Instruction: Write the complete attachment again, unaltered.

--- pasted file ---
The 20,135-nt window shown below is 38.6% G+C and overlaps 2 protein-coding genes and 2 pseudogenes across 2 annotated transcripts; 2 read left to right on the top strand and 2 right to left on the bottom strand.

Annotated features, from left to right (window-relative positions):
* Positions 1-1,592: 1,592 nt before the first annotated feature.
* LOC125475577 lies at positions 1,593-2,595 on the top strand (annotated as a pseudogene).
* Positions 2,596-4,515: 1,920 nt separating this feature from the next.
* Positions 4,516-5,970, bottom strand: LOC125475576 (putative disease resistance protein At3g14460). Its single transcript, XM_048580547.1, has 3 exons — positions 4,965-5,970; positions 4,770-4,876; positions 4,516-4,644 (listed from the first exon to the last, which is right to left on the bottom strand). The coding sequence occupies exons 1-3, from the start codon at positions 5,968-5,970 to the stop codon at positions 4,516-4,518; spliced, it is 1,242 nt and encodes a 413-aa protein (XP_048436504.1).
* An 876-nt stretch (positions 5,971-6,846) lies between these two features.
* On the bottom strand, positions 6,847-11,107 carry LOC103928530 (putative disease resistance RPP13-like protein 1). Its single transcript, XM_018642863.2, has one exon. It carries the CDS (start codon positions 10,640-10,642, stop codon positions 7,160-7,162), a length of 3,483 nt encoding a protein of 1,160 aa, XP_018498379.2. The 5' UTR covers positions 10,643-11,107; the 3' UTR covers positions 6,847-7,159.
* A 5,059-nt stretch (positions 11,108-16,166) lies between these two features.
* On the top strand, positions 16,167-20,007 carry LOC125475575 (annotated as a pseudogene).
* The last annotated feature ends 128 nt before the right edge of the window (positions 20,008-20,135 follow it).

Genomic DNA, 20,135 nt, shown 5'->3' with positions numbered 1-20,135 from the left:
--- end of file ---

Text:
The 20,135-nt window shown below is 38.6% G+C and overlaps 2 protein-coding genes and 2 pseudogenes across 2 annotated transcripts; 2 read left to right on the top strand and 2 right to left on the bottom strand.

Annotated features, from left to right (window-relative positions):
* Positions 1-1,592: 1,592 nt before the first annotated feature.
* LOC125475577 lies at positions 1,593-2,595 on the top strand (annotated as a pseudogene).
* Positions 2,596-4,515: 1,920 nt separating this feature from the next.
* Positions 4,516-5,970, bottom strand: LOC125475576 (putative disease resistance protein At3g14460). Its single transcript, XM_048580547.1, has 3 exons — positions 4,965-5,970; positions 4,770-4,876; positions 4,516-4,644 (listed from the first exon to the last, which is right to left on the bottom strand). The coding sequence occupies exons 1-3, from the start codon at positions 5,968-5,970 to the stop codon at positions 4,516-4,518; spliced, it is 1,242 nt and encodes a 413-aa protein (XP_048436504.1).
* An 876-nt stretch (positions 5,971-6,846) lies between these two features.
* On the bottom strand, positions 6,847-11,107 carry LOC103928530 (putative disease resistance RPP13-like protein 1). Its single transcript, XM_018642863.2, has one exon. It carries the CDS (start codon positions 10,640-10,642, stop codon positions 7,160-7,162), a length of 3,483 nt encoding a protein of 1,160 aa, XP_018498379.2. The 5' UTR covers positions 10,643-11,107; the 3' UTR covers positions 6,847-7,159.
* A 5,059-nt stretch (positions 11,108-16,166) lies between these two features.
* On the top strand, positions 16,167-20,007 carry LOC125475575 (annotated as a pseudogene).
* The last annotated feature ends 128 nt before the right edge of the window (positions 20,008-20,135 follow it).

Genomic DNA, 20,135 nt, shown 5'->3' with positions numbered 1-20,135 from the left: